This year, however, we encountered an unforeseeable problem – the global pandemic, COVID-19. With major events and gatherings worldwide being postponed or cancelled, it was only right for us to cancel our last two local events, transforming them into one online experience. Sounds easy, right?
With just two weeks to take our agenda and condense it down to three hours of learning, whilst making the experience as valuable as the face-to-face event, we encountered a few trials and tribulations. But for those of you wondering how we created our recent digital learning experience, here’s how we did it and what we learned from the process.
Things to contemplate when considering to host an online event:
Communicating the change
Firstly, we needed to notify everyone who’d already signed up that our remaining local events had been cancelled and would be replaced with one live online event. This took some time as we had to make sure that our customers were actually reading our emails. To help this, we sent the email and asked for confirmation of receipt and our terrific team of Learning Consultants followed up to ensure everyone was aware of the recent changes. For us, it was important this information did not go unnoticed as we didn’t want our customers travelling to the venue when we wouldn’t be there to meet them.
The next hurdle – onboarding our customers. Anyone who had booked onto one of the face-to-face events was automatically signed up to the online experience. We also sent an email to anyone who had previously shown an interest in our local events but either couldn’t make it or had to cancel last minute, as well as all the key contacts for the organizations we work with. Our main priority was to ensure everyone had the opportunity to join us online.
As more and more customers began to work from home, the Learning Pool Live online event became the perfect event for them and numbers rapidly increased.
Preparing the platform for the live event
Being a tech company, we appreciate the task of putting together a live online event is perhaps a much easier feat for us than it would be for many other organizations. Having said that, there are lots of free tools available to help ensure a smooth online experience.
Our Learning Experience Platform, Stream was the backbone of the experience. Our attendees were onboarded onto the platform and the focus areas within Stream were used as the different elements of the event; for example, the introduction with host, David Meade, the keynote from Donald Clark and the masterclasses hosted by our Learning Consultants.
Vimeo embedded within Stream LXP was used to capture the live stream from our office in Derry – don’t worry, only our essential speakers were in the office and we adhered to the Government’s advice with social distancing measures in place. Our remote speakers were then filmed using Zoom and this was fed into the Vimeo live stream.
To ensure the seamless transition across video and sound feeds to remote people, we hired an external company (Switch New Media). A mini studio was set up in the office and this helped to manage the transition between live speakers in Derry and those broadcasting remotely via Zoom. If you’re not particularly tech savvy, we cannot recommend that last part enough!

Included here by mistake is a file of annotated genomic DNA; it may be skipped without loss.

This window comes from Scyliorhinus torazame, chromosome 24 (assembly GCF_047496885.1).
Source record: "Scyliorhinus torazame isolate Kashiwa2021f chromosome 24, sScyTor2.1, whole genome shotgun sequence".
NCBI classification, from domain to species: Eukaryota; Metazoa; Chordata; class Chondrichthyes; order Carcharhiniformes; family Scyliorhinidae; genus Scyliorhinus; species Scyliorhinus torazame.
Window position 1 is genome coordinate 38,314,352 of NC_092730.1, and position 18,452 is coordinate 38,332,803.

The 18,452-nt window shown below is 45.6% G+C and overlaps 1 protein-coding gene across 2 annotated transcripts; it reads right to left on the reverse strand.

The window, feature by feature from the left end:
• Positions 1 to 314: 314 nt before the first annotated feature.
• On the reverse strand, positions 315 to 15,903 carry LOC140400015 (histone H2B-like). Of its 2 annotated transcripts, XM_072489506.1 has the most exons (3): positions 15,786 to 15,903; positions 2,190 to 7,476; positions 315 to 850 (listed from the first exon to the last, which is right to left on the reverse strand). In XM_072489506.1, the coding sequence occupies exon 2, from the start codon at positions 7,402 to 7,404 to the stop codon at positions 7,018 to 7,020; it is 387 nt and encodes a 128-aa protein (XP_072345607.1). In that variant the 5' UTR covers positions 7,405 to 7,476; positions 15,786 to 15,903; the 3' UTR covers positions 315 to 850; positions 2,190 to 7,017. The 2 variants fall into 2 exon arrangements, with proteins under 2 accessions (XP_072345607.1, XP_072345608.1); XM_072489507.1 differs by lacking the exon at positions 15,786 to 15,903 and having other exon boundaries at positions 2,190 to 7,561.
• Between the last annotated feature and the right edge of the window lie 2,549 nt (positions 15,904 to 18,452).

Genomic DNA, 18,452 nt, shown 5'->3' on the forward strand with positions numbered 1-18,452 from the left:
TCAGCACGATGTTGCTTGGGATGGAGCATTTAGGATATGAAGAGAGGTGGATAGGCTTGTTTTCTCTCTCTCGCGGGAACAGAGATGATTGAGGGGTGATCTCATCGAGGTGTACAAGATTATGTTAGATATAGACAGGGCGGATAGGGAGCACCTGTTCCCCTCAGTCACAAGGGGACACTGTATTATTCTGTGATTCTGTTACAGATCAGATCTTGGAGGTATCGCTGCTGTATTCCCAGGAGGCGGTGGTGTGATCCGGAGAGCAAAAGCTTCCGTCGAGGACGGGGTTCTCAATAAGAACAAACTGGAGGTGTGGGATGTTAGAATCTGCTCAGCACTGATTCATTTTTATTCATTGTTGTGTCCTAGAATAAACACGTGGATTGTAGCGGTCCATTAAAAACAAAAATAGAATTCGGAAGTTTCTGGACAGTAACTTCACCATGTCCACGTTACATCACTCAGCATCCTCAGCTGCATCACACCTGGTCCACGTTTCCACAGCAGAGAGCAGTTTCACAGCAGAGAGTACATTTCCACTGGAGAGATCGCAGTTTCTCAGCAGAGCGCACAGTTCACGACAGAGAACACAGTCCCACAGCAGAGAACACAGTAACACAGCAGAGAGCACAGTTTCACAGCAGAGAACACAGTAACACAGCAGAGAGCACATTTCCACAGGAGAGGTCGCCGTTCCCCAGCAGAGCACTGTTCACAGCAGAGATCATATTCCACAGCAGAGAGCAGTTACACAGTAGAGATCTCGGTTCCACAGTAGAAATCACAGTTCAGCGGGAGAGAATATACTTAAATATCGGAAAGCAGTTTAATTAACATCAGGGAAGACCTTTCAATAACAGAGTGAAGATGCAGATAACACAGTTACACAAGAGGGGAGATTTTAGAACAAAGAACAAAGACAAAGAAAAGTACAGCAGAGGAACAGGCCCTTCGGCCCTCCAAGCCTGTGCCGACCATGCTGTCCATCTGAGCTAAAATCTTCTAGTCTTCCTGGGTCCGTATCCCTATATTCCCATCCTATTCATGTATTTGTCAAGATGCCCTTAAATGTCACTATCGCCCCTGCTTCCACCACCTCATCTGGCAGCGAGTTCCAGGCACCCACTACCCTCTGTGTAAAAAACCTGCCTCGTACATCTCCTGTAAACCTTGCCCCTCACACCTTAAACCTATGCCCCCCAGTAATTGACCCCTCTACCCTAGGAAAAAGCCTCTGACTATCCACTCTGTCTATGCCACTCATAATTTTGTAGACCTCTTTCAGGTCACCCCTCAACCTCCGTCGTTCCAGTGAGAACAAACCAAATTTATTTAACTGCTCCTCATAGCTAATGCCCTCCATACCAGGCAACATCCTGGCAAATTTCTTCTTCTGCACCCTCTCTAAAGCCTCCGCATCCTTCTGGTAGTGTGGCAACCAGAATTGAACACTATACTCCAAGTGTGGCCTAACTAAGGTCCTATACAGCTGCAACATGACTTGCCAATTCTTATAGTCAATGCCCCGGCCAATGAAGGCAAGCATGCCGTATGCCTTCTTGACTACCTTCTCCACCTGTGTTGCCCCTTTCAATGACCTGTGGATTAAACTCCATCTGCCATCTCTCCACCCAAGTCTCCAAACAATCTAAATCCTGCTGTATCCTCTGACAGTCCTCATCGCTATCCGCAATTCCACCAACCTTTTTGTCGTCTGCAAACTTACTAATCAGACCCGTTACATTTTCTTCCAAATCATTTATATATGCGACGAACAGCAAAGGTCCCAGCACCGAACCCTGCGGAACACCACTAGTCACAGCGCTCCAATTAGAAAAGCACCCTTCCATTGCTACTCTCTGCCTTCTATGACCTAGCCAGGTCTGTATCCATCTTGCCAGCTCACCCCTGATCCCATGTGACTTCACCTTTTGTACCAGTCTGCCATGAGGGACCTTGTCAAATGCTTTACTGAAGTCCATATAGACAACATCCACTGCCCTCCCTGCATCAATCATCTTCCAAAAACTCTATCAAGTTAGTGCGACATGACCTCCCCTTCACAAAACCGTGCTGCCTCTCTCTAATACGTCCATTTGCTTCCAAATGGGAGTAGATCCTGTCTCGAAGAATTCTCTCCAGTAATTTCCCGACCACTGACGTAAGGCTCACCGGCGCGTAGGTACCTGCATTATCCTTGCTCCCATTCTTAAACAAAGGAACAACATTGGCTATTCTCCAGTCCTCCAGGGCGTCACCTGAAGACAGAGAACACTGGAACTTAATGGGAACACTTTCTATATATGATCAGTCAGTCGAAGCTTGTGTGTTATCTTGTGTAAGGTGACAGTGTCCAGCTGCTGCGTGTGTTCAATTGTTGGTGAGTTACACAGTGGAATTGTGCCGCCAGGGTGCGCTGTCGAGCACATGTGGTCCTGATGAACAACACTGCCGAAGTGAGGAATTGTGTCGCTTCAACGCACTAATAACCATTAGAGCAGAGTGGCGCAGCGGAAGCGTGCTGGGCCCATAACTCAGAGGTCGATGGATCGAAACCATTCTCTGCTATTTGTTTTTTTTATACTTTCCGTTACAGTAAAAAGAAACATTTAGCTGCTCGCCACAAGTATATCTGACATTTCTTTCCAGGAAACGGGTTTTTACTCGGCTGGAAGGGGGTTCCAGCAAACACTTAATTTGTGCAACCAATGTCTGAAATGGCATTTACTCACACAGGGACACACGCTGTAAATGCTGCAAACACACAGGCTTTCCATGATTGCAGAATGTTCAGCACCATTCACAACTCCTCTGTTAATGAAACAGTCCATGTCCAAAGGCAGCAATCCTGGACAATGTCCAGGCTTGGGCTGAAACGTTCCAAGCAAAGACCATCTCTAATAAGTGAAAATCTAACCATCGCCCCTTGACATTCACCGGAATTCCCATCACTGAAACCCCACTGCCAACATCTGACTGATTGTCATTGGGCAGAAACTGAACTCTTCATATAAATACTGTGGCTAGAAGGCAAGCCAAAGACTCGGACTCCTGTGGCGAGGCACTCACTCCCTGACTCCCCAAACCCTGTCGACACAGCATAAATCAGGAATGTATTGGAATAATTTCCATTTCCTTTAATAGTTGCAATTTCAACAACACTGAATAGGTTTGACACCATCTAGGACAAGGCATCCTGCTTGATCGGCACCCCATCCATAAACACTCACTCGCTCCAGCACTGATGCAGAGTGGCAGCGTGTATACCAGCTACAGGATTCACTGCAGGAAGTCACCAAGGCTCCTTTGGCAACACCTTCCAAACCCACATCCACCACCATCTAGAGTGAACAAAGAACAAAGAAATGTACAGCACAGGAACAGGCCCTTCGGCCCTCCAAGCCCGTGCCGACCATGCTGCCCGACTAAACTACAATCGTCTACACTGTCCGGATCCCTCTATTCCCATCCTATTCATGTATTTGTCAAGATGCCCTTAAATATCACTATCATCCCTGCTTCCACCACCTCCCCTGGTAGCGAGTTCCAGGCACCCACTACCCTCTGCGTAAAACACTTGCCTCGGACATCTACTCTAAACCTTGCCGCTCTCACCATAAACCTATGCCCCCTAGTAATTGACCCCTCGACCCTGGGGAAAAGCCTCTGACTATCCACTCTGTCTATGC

Ensuring learning value was achieved
With an agenda already in place for a six hour long, face-to-face event, we faced a significant challenge in either condensing the content down to just three hours or coming up with a new agenda altogether.
Realizing we were likely to host a larger audience than originally planned, we decided on an entirely new plan for the day. We also needed to account for the fact that of the customers attending not all of them would be using the same products from the Learning Pool ecosystem and therefore, might have different learning needs. So we aimed for an agenda that covered broader learning and current trend topics to make it relevant and worthwhile for all.
What did we learn?
On the content side of things, we’re fairly confident we got it pretty spot-on, covering a varying range of topics and feedback from our attendees has mostly confirmed that. Having said that, we are aware that some topics will have been more relevant for some than others so next time we think it would be a good idea to offer ‘breakout sessions’ so that customers can choose the talks they’re best suited to.
One of the main aspects of face-to-face conferences and events that customers value is the opportunity to network, to meet their peers and discuss the projects they’ve been working on. But encouraging people to participate and engage with one another when sat behind a computer screen poses a significant challenge. To overcome this, we held the ‘show us your workspace’ competition which invited attendees to share a photo of their work from home station with the most unique ones winning a prize.
However, in the future, we think there is more to be done and we believe a ‘networking’ focus area within the LXP might be the answer. This way, our customers can share their own views, asking questions and feel encouraged to think about the content in a different way. Kahoot quizzes, live polls and even having a live stream of questions from attendees that are fed back to the presenters to answer are a great way of improving the interaction within your virtual event.
Our final tips, tricks and things to remember
If you were unable to attend any of our face-to-face Learning Pool Live Locals or the live online event, you can access the recordings here. If you’re interested in any of our new remote working or COVID-19 related material, you can also access our free Coronavirus Essentials Library now.
Get started by telling us what you need and one of our team will be in touch very soon.
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